Tourism revenue in Fermoy could be negatively impacted by rapidly-collapsing pier

Tourism revenue in Fermoy could be negatively impacted by rapidly-collapsing pier

An Oireachtas committee has been advised a €50,000 boom will have to be deployed on a top angling and leisure river in Co Cork or risk cancelling a number of sporting and social events due to a rapidly-collapsing pier.

The proposed boom on the River Blackwater in the heart of Fermoy town is needed to maintain high water levels.

Tommy Lawton, a spokesman for 'Save Fermoy Weir' a lobby group which represents 12 organisations in the town, said the weir close to the town bridge was a protected structure but was collapsing at an alarming extent.

He told a meeting of the Joint Committee on Public Petitions that water levels had dropped so much that the town's annual rowing regatta was likely to be cancelled, this summer, for the first time in 80 years.

He also said triathlons were also likely to be cancelled while his colleague Paul Kavanagh said disabled fishermen were unable to use a specially adapted boat as it was not safe to launch at low water levels.

Mr Kavanagh said the boom needed to be installed in the next four weeks, or otherwise the events would be called off and that would have a very negative impact on the town's tourism revenue.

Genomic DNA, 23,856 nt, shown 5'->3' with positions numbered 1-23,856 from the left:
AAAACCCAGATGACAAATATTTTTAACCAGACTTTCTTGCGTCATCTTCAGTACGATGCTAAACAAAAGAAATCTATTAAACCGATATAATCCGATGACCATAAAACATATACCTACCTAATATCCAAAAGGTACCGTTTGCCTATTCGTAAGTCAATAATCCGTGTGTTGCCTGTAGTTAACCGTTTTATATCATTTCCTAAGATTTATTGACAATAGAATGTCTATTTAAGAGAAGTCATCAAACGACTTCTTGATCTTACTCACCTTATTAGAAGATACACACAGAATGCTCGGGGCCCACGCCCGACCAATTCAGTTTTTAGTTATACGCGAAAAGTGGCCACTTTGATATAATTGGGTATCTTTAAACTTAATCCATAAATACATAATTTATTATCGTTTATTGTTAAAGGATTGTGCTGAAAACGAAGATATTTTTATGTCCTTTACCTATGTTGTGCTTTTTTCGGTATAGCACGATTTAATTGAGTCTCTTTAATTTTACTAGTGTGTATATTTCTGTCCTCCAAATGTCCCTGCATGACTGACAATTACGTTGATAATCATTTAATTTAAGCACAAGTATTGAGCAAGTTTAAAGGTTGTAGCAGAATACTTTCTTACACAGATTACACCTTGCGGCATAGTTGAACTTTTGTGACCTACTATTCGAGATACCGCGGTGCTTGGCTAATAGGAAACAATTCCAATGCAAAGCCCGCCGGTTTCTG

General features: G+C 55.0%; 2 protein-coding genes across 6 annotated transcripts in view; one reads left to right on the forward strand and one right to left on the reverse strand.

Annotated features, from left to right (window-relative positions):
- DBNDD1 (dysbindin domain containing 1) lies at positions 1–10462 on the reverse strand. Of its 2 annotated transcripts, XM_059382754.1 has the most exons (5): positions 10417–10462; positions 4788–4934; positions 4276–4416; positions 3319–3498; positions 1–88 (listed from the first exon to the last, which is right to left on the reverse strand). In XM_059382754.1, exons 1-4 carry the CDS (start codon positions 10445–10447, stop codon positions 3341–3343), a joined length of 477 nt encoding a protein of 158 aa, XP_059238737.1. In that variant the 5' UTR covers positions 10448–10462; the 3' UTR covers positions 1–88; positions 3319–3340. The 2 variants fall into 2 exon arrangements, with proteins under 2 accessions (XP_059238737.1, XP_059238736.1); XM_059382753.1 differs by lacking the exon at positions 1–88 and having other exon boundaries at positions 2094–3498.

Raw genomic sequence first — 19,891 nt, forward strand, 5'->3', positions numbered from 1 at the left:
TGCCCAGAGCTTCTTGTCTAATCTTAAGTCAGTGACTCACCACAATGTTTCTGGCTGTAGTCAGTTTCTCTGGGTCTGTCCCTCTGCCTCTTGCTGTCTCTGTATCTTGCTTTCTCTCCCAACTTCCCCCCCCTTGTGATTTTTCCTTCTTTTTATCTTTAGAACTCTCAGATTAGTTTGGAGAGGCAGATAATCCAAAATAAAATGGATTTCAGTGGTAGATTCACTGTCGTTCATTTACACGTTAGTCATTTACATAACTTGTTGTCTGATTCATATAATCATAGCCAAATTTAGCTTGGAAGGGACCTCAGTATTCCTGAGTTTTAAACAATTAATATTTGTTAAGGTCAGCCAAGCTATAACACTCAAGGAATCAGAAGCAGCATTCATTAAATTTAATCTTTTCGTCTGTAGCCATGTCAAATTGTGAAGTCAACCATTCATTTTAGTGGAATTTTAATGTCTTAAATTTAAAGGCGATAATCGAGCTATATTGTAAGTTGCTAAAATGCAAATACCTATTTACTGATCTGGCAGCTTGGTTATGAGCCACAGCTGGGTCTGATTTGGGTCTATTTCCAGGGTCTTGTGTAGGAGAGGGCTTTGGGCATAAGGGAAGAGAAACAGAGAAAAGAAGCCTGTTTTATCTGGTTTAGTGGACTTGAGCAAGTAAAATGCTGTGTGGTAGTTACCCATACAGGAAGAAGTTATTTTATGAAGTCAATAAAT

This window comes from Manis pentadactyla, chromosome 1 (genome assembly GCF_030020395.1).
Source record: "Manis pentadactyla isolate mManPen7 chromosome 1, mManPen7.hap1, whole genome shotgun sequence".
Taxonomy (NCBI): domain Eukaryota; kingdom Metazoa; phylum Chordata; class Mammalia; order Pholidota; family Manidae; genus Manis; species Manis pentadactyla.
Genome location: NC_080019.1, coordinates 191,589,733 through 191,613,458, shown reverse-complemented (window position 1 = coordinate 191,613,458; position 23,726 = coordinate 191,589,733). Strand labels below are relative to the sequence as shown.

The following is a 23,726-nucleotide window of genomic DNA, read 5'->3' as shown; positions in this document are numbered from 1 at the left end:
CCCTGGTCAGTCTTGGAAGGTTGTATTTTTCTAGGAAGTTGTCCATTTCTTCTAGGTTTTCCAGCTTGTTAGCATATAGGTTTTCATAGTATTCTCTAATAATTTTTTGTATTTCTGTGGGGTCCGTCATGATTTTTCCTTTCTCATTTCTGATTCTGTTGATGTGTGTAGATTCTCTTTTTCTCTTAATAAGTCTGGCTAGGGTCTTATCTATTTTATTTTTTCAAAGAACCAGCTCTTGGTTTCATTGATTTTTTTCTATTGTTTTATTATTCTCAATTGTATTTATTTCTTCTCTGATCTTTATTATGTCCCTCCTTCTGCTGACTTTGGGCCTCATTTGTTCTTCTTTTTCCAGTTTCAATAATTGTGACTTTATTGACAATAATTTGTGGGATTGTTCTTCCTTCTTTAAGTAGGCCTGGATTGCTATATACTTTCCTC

He said if the boom was put across two eyes of the bridge it would raise water levels upstream and migrating salmon would be able to pass under it.

Mr Lawton stated no maintenance had been carried out on the weir since 1966.

Plans have been drawn up to replace it and build a new fish pass on the northern side of the bridge, in what is known locally as the 'triangle' field.

Tourism revenue in Fermoy could be negatively impacted by rapidly-collapsing pier

However, as yet, various government departments have not confirmed they will provide grant aid for the project which could cost up to €3.5m.

Cork County Council has agreed to pay half of the cost of appointing consultants to draw up detailed plans for a new weir.

But there has been no commitment from government departments, Inland Fisheries Ireland (IFI) or the OPW to fund the remainder.

Mr Kavanagh pointed out that it was just the design phase and both he and other members of the lobby group are concerned the weir will "completely wash away" even before the consultants have finalised their report.

He also said there was no need to build a new weir or fish pass, maintaining it would cost only €1m to repair the existing weir and its fish passes.

Pat Buckley, acting chairman of the public petitions committee, said he agreed it was better to take preventative measures now rather than wait for it to completely disappear.

The committee, he said, would invite officials from Cork County Council, relevant government departments and agencies such as IFI, OPW and the National Parks & Wildlife Service to attend a follow-up meeting.

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